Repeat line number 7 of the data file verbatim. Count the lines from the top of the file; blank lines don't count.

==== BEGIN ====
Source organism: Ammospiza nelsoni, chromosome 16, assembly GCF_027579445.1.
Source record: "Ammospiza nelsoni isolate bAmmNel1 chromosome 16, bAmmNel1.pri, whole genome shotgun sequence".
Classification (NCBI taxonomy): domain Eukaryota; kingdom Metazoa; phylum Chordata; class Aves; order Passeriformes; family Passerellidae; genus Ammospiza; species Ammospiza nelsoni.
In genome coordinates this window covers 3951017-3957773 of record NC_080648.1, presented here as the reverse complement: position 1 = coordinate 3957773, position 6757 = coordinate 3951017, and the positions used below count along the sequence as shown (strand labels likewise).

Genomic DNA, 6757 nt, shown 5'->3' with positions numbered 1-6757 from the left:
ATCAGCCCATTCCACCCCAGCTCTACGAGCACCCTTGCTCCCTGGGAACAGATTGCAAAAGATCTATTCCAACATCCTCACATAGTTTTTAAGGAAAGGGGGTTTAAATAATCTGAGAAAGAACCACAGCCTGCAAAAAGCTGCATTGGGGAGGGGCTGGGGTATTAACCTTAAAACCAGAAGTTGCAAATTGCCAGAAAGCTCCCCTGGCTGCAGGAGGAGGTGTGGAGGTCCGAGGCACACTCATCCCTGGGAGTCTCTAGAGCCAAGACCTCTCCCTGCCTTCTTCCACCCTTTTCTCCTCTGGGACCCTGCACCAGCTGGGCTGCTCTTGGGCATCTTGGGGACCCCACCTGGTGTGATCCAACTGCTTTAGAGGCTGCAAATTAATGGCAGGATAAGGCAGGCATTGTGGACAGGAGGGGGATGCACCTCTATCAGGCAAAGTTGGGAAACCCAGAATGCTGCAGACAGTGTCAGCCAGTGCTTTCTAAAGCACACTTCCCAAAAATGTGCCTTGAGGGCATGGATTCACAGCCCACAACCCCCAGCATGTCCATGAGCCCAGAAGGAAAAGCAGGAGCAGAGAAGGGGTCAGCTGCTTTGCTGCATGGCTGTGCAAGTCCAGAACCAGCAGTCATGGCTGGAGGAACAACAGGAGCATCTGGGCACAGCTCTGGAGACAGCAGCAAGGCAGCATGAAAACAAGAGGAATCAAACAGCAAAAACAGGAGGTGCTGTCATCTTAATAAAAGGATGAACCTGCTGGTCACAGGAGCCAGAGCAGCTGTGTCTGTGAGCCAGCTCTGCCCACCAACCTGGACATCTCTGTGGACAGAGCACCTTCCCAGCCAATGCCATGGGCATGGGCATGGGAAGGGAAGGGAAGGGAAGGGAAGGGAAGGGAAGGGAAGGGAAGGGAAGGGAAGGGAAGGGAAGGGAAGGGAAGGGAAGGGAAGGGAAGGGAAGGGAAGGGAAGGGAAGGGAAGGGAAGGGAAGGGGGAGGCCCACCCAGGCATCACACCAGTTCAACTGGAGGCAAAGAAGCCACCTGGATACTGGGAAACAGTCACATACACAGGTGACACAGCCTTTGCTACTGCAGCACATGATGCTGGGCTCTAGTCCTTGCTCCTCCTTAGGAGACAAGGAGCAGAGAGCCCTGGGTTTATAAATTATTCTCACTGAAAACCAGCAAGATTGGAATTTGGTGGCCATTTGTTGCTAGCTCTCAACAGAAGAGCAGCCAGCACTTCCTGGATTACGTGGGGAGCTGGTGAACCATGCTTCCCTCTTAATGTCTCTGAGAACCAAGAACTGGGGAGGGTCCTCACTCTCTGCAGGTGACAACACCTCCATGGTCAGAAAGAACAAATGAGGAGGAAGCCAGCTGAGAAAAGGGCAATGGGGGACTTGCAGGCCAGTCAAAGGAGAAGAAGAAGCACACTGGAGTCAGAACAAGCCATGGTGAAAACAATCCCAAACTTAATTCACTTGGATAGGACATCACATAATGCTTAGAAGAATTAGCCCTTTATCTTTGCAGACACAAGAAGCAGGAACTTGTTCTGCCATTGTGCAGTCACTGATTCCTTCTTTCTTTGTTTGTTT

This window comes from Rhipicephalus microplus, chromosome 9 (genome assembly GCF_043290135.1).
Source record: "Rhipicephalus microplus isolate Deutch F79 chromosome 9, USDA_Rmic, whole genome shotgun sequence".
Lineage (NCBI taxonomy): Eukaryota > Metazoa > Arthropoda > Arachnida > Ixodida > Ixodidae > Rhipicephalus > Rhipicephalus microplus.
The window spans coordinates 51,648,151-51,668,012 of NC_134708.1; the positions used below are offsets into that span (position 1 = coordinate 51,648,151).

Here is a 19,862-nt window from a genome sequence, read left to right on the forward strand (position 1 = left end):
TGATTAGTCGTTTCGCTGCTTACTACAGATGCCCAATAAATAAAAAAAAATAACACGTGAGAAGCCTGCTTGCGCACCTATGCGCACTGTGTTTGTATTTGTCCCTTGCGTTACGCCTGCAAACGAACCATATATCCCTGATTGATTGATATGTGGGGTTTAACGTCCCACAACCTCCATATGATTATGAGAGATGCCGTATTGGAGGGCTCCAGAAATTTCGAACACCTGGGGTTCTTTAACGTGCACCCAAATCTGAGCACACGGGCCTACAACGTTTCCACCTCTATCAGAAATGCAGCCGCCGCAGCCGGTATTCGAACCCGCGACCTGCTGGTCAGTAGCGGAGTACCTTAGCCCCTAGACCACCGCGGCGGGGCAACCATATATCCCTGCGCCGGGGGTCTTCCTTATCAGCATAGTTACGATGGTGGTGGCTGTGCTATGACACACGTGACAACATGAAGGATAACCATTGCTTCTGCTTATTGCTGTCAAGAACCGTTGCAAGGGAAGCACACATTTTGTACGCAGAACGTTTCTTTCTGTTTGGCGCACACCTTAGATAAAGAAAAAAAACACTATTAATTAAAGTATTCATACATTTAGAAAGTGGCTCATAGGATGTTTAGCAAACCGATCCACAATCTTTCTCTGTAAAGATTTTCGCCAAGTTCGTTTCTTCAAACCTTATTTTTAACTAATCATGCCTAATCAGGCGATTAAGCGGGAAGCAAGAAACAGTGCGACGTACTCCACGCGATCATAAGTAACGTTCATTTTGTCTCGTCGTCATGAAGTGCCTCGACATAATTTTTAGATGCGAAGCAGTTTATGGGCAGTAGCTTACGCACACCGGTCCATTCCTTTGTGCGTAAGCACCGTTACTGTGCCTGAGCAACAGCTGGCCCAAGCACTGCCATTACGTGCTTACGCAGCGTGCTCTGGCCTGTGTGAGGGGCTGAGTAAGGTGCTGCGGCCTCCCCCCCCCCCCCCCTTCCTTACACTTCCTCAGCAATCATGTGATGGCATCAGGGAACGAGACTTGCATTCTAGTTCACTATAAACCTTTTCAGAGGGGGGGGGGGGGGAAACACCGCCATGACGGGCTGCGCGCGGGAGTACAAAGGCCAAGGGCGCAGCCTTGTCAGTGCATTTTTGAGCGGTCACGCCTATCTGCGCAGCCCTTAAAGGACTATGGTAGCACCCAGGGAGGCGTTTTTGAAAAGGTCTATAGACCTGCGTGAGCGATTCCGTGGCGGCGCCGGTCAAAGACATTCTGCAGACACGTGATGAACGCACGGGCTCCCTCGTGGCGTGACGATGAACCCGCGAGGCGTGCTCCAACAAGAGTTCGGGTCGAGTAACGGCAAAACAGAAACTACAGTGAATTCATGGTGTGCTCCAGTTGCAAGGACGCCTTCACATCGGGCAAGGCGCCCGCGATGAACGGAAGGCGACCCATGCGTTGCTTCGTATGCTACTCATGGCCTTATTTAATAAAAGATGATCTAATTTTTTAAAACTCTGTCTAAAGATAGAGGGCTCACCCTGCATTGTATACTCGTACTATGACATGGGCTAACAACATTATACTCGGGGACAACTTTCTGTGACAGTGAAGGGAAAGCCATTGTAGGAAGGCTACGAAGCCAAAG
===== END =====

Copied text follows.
This window comes from Rhipicephalus microplus, chromosome 9 (genome assembly GCF_043290135.1).